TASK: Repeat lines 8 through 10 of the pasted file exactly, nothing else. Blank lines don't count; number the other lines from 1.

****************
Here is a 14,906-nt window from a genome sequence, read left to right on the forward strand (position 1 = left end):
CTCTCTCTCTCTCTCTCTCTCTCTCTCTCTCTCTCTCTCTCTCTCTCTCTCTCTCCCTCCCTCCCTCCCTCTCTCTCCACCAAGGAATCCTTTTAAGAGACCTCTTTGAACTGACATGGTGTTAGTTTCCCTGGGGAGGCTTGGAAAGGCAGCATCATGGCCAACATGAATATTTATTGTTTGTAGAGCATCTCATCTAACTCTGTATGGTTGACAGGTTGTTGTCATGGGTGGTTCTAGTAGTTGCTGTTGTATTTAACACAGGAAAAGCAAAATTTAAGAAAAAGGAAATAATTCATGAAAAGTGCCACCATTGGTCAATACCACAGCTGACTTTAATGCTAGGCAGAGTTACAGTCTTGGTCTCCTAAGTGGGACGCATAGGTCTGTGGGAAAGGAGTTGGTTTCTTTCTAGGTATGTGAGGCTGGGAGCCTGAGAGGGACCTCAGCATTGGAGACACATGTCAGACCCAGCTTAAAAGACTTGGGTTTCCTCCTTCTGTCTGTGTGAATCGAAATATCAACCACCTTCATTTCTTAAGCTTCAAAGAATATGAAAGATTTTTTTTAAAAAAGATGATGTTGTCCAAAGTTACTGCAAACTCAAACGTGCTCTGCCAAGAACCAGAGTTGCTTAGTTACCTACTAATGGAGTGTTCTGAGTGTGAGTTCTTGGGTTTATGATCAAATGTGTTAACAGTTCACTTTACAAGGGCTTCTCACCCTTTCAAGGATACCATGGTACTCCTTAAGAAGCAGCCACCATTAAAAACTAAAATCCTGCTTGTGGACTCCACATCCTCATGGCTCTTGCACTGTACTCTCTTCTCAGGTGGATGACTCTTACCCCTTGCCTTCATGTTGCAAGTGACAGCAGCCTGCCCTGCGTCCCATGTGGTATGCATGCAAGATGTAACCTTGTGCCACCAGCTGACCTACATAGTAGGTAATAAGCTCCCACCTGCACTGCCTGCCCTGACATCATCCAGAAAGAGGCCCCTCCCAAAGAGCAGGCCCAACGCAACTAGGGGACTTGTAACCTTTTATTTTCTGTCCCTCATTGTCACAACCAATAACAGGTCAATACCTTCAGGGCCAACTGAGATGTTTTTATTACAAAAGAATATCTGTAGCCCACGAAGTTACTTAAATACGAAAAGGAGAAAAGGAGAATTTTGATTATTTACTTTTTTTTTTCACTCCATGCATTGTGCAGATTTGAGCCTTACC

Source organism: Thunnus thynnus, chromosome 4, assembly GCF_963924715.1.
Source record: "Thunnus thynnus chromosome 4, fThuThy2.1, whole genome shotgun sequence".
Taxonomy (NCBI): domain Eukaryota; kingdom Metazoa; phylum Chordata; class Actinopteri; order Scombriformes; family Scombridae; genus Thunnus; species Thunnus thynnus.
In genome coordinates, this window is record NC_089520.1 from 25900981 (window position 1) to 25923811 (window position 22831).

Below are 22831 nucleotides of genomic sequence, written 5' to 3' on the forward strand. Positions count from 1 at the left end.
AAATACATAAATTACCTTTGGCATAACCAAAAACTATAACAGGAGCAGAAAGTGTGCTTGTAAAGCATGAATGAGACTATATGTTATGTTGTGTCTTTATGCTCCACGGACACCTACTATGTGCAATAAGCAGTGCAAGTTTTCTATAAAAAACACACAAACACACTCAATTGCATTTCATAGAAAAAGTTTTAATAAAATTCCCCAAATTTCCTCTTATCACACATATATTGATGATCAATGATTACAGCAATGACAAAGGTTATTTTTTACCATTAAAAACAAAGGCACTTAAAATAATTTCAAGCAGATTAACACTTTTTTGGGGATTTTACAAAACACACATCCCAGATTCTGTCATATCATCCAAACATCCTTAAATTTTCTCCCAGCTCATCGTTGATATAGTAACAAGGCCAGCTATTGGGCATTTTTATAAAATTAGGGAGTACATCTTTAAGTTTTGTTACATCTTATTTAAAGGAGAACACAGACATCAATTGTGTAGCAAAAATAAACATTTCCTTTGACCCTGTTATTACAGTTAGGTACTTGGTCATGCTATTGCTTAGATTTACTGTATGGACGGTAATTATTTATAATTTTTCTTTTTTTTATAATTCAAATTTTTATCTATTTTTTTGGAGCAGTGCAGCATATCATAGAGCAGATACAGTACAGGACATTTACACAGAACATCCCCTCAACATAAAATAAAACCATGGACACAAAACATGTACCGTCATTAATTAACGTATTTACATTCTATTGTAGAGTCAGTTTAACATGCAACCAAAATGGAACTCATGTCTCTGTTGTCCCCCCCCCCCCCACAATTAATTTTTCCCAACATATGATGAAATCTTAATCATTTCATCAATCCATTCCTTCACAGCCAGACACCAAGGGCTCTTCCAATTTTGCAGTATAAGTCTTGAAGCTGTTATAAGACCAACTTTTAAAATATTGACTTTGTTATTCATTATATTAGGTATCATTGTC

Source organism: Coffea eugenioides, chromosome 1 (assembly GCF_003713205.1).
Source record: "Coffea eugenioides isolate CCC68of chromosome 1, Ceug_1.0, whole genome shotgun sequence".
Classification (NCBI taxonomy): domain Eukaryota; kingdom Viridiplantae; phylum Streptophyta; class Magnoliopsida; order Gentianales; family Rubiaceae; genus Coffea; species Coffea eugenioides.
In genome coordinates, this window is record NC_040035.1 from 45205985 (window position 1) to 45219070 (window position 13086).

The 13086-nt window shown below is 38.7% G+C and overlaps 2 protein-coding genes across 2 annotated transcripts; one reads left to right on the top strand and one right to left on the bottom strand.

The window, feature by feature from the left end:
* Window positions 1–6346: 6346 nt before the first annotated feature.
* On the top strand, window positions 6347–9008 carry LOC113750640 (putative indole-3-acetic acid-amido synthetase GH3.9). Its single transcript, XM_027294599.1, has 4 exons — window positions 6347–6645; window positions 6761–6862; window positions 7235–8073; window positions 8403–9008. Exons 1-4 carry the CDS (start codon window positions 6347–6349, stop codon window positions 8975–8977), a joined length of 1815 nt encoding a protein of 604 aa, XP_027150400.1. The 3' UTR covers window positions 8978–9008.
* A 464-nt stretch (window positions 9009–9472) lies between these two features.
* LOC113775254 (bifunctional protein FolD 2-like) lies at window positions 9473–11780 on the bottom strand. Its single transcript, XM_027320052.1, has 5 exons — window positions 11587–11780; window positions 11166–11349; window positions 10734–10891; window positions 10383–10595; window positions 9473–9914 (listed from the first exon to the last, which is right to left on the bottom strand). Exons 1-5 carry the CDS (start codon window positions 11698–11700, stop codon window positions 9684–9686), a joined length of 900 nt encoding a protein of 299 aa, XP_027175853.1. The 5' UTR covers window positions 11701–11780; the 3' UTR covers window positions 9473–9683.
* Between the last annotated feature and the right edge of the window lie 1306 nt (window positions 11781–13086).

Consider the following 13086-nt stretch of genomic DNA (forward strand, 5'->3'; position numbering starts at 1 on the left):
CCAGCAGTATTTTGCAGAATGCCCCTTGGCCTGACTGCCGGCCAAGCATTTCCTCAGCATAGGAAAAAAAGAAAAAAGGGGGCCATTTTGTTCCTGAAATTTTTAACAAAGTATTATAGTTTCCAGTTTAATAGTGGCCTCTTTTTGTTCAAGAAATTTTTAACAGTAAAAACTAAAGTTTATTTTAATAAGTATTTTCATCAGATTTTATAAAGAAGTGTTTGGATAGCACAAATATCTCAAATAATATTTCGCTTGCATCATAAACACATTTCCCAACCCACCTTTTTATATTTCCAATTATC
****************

AAATACATAAATTACCTTTGGCATAACCAAAAACTATAACAGGAGCAGAAAGTGTGCTTGTAAAGCATGAATGAGACTATATGTTATGTTGTGTCTTTATGCTCCACGGACACCTACTATGTGCAATAAGCAGTGCAAGTTTTCTATAAAAAACACACAAACACACTCAATTGCATTTCATAGAAAAAGTTTTAATAAAATTCCCCAAATTTCCTCTTATCACACATATATTGATGATCAATGATTACAGCAATGACAAAGGTTATTTTTTACCATTAAAAACAAAGGCACTTAAAATAATTTCAAGCAGATTAACACTTTTTTGGGGATTTTACAAAACACACATCCCAGATTCTGTCATATCATCCAAACATCCTTAAATTTTCTCCCAGCTCATCGTTGATATAGTAACAAGGCCAGCTATTGGGCATTTTTATAAAATTAGGGAGTACATCTTTAAGTTTTGTTACATCTTATTTAAAGGAGAACACAGACATCAATTGTGTAGCAAAAATAAACATTTCCTTTGACCCTGTTATTACAGTTAGGTACTTGGTCATGCTATTGCTTAGATTTACTGTATGGACGGTAATTATTTATAATTTTTCTTTTTTTTATAATTCAAATTTTTATCTATTTTTTTGGAGCAGTGCAGCATATCATAGAGCAGATACAGTACAGGACATTTACACAGAACATCCCCTCAACATAAAATAAAACCATGGACACAAAACATGTACCGTCATTAATTAACGTATTTACATTCTATTGTAGAGTCAGTTTAACATGCAACCAAAATGGAACTCATGTCTCTGTTGTCCCCCCCCCCCCCACAATTAATTTTTCCCAACATATGATGAAATCTTAATCATTTCATCAATCCATTCCTTCACAGCCAGACACCAAGGGCTCTTCCAATTTTGCAGTATAAGTCTTGAAGCTGTTATAAGACCAACTTTTAAAATATTGACTTTGTTATTCATTATATTAGGTATCATTGTC

Source organism: Coffea eugenioides, chromosome 1 (assembly GCF_003713205.1).
Source record: "Coffea eugenioides isolate CCC68of chromosome 1, Ceug_1.0, whole genome shotgun sequence".